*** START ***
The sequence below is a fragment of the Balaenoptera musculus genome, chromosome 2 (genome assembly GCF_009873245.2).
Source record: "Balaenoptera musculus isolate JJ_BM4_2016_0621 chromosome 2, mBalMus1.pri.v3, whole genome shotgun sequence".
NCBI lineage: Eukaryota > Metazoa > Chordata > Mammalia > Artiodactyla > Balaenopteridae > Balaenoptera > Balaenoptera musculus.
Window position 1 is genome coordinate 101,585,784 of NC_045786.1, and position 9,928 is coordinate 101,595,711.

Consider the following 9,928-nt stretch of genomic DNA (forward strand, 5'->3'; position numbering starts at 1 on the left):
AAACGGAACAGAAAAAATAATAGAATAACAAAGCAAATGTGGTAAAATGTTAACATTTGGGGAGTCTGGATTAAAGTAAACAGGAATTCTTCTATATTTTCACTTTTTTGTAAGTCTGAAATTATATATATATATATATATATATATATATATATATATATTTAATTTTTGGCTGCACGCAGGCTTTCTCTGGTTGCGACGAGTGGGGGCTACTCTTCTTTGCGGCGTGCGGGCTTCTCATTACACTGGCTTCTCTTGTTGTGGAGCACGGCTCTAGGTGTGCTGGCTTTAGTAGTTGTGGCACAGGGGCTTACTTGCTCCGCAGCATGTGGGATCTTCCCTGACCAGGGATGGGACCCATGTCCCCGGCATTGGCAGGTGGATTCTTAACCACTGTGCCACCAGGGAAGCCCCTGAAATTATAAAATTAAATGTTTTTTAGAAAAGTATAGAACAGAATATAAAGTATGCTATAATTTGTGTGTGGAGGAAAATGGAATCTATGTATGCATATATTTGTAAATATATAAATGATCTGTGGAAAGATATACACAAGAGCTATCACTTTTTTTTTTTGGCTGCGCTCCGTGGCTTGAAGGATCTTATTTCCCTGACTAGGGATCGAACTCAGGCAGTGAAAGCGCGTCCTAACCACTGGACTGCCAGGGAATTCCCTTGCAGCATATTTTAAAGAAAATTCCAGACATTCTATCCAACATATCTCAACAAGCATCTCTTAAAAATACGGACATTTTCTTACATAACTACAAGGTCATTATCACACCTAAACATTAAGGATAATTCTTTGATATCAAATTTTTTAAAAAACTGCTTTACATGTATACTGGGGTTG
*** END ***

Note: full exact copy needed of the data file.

The sequence below is a fragment of the Balaenoptera musculus genome, chromosome 2 (genome assembly GCF_009873245.2).
Source record: "Balaenoptera musculus isolate JJ_BM4_2016_0621 chromosome 2, mBalMus1.pri.v3, whole genome shotgun sequence".
NCBI lineage: Eukaryota > Metazoa > Chordata > Mammalia > Artiodactyla > Balaenopteridae > Balaenoptera > Balaenoptera musculus.
Window position 1 is genome coordinate 101,585,784 of NC_045786.1, and position 9,928 is coordinate 101,595,711.

Consider the following 9,928-nt stretch of genomic DNA (forward strand, 5'->3'; position numbering starts at 1 on the left):
AAACGGAACAGAAAAAATAATAGAATAACAAAGCAAATGTGGTAAAATGTTAACATTTGGGGAGTCTGGATTAAAGTAAACAGGAATTCTTCTATATTTTCACTTTTTTGTAAGTCTGAAATTATATATATATATATATATATATATATATATATATATATTTAATTTTTGGCTGCACGCAGGCTTTCTCTGGTTGCGACGAGTGGGGGCTACTCTTCTTTGCGGCGTGCGGGCTTCTCATTACACTGGCTTCTCTTGTTGTGGAGCACGGCTCTAGGTGTGCTGGCTTTAGTAGTTGTGGCACAGGGGCTTACTTGCTCCGCAGCATGTGGGATCTTCCCTGACCAGGGATGGGACCCATGTCCCCGGCATTGGCAGGTGGATTCTTAACCACTGTGCCACCAGGGAAGCCCCTGAAATTATAAAATTAAATGTTTTTTAGAAAAGTATAGAACAGAATATAAAGTATGCTATAATTTGTGTGTGGAGGAAAATGGAATCTATGTATGCATATATTTGTAAATATATAAATGATCTGTGGAAAGATATACACAAGAGCTATCACTTTTTTTTTTTGGCTGCGCTCCGTGGCTTGAAGGATCTTATTTCCCTGACTAGGGATCGAACTCAGGCAGTGAAAGCGCGTCCTAACCACTGGACTGCCAGGGAATTCCCTTGCAGCATATTTTAAAGAAAATTCCAGACATTCTATCCAACATATCTCAACAAGCATCTCTTAAAAATACGGACATTTTCTTACATAACTACAAGGTCATTATCACACCTAAACATTAAGGATAATTCTTTGATATCAAATTTTTTAAAAAACTGCTTTACATGTATACTGGGGTTG